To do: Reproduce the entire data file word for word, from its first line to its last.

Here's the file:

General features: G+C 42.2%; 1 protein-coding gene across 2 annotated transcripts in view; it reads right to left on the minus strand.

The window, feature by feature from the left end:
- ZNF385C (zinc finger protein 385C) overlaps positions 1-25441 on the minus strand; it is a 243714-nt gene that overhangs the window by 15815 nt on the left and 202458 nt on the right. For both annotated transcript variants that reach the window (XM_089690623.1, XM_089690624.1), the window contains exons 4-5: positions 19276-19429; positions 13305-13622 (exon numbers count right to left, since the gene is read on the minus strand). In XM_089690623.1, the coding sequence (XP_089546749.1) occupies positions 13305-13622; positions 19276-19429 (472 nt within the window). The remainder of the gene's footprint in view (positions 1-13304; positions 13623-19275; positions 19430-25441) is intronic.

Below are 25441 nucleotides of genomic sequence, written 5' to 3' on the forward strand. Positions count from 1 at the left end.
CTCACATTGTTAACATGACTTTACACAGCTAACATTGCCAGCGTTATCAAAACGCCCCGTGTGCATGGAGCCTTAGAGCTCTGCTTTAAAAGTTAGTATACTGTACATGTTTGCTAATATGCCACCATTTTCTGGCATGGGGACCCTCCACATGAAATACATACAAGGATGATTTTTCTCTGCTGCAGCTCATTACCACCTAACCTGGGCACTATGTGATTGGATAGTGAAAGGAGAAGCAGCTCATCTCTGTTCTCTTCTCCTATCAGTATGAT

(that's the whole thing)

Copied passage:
General features: G+C 42.2%; 1 protein-coding gene across 2 annotated transcripts in view; it reads right to left on the minus strand.

The window, feature by feature from the left end:
- ZNF385C (zinc finger protein 385C) overlaps positions 1-25441 on the minus strand; it is a 243714-nt gene that overhangs the window by 15815 nt on the left and 202458 nt on the right. For both annotated transcript variants that reach the window (XM_089690623.1, XM_089690624.1), the window contains exons 4-5: positions 19276-19429; positions 13305-13622 (exon numbers count right to left, since the gene is read on the minus strand). In XM_089690623.1, the coding sequence (XP_089546749.1) occupies positions 13305-13622; positions 19276-19429 (472 nt within the window). The remainder of the gene's footprint in view (positions 1-13304; positions 13623-19275; positions 19430-25441) is intronic.

Below are 25441 nucleotides of genomic sequence, written 5' to 3' on the forward strand. Positions count from 1 at the left end.
CTCACATTGTTAACATGACTTTACACAGCTAACATTGCCAGCGTTATCAAAACGCCCCGTGTGCATGGAGCCTTAGAGCTCTGCTTTAAAAGTTAGTATACTGTACATGTTTGCTAATATGCCACCATTTTCTGGCATGGGGACCCTCCACATGAAATACATACAAGGATGATTTTTCTCTGCTGCAGCTCATTACCACCTAACCTGGGCACTATGTGATTGGATAGTGAAAGGAGAAGCAGCTCATCTCTGTTCTCTTCTCCTATCAGTATGAT